Signs amid the Rubble: The Purposes of God in Human History

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As I was trying to get my study room organized (finally!), my eyes caught this thin book squeezed in between two other thicker ones. I don’t recall ever finishing the book but I think I did glance through some pages. So, I decided to just jump to the back and read the late Bishop Newbigin’s lectures which touched on “Gospel and Culture”. After reading one, I realized I haven’t signed the book yet and put my usual captions on every book I purchase … I scribbled the following words … “Newbigin never fails to nourish me.”.

Consider the following paragraphs I used my marker to highlight (for a review check out, Witness to the Signs),for now let’s hear Newbigin again.


” … Christianity is what generations of us have made of the gospel, and we know we have often made a mess of it. We’re not talking about religious experience either, because that also is a very ambivalent affair. We’re talking about a factual statement. Namely, that at a certain point in history , the history of the world , God who is the author , the sustainer, the goal of all that exists, of all veing and all meaning and all truth, has become present in our human history as the man Jesus, whom we can know and whom we can love and serve, and that by His incarnation, His ministry, His death and resurrection, He has finally broken the powers and that oppress has created a space and a time in which we who are unholy can nevertheless live in fellowship with God who is holy.” (p. 113)

“…if it is true that all authority is given to Jesus, and that He has thereby created a space and a time in which , in spite of the powers that seem to control us, we can obey Him, then to refrain from telling other people that this is so is not merely to betray the trust that has been given to us by our Lord, but it is also a collusion with the occupying power. It is colluding with that power which deceives human beings into believing that the final authority lies for example in the free market. And that is why it seems to be fundamental that we place at the center of our concern for mission the simple responsibility to tell the story. “(p. 114)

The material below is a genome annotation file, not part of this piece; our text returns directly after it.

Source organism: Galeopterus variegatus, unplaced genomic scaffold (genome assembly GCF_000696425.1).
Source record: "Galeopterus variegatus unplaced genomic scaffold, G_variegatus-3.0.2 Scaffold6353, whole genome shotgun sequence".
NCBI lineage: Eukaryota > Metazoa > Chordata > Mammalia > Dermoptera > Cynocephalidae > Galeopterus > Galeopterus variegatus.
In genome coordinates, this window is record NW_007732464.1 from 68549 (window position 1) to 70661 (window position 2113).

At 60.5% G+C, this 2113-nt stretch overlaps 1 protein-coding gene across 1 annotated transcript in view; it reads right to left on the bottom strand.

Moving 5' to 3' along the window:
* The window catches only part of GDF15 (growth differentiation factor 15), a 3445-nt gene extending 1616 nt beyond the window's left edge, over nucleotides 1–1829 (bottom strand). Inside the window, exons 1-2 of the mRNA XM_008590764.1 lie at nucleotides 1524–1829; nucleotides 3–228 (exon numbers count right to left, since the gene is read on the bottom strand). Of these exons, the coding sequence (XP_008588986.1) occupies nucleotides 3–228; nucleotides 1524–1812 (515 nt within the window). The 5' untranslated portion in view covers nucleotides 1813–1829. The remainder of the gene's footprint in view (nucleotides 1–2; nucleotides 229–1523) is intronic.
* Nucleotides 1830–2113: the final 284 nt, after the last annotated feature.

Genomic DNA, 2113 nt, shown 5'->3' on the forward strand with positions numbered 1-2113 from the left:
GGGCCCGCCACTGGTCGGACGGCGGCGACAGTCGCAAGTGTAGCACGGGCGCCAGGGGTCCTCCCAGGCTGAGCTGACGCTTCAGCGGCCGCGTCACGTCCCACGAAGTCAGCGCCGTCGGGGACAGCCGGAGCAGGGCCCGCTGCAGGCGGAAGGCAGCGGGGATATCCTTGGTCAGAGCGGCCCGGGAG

“I know that the responsibilities of politics and economics have to be taken with utter seriousness. Whatever else we do for people — to come to know Jesus, to love Him, to serve Him, to honor Him, to obey Him — that is the greatest thing we can do for anyone and it is the specific thing entrusted to us. It must be the center of our mission.” (p. 115)

“If we accept the fact that the gospel is a factual story about what God has done, we have immediately to say that that story has to be told in a human language. And language is the very heart of culture. It is the key to culture. And therefore there is no gospel which is not already embodied in a culture.” (p. 116)

“… whether we are talking about our own culture or about another one — the crucial question is whether we tell the story, whether we continue to recount the mighty acts of God, whether we continue over and over and over again to read and reread and ponder the story of Jesus, because it is only the telling of the story that can change the meaning of the words we use and the concepts that we entertain.” (p. 117)

“The Christian gospel … affirms that the manisfestation of the sovereignity of God was made not in an overwhelming display of power but in the humiliation of the cross. Moreover, that atoning deed on the cross, which was in fact not defeat but victory, has been made known not as a great public demonstration, which would mean the end of human history, but as a secret communication to a very small company chosen to be witnesses, so that there could be a space and a time within which there is freedom, freedom to dissent, freedom to disbelieve, even freedom to blaspheme, so that there could be freedom for a freely given allegience, so that the rule of God, the kingdom of God, would not be a matter of coerced obedience, but freely given love and obedience, the obedience of loving children.” (p. 118)

“… I plead that we stop arguing about whether or not other people are going to be saved. I do not believe that that is our business. I do not believe we have a mandate to settle those questions. We know from the teaching of Jesus that one thing is sure — that at the end there will be surprises; that those who thought they were in will be out, and those who though they were out will be in. The Bible as a whole and the teaching of Jesus give to us both immensely universalistic visions of the all-embracing power of God to save and to heal, but also and especially in the teaching of Jesus very, very harshwarnings about the possibility of losing the way, about the possibility of being lost, about the broad and inclusive way that leads to destruction and the narrow way, the hard way, that leads to life.” (p. 120)

“… What is the point of missions? And the answer I believe is quite simply is the glory of God. If God has done those things which we repeat in our creed, if God has so loved the world that He gave His only begotten Son, what is our response to that? Is it an argument about who is going to be saved? Surely not. It is thanksgiving. It is the question, how can I glorify God? How can I respond to that matchless gift? And mission is acting out that question.” (p.120-121)

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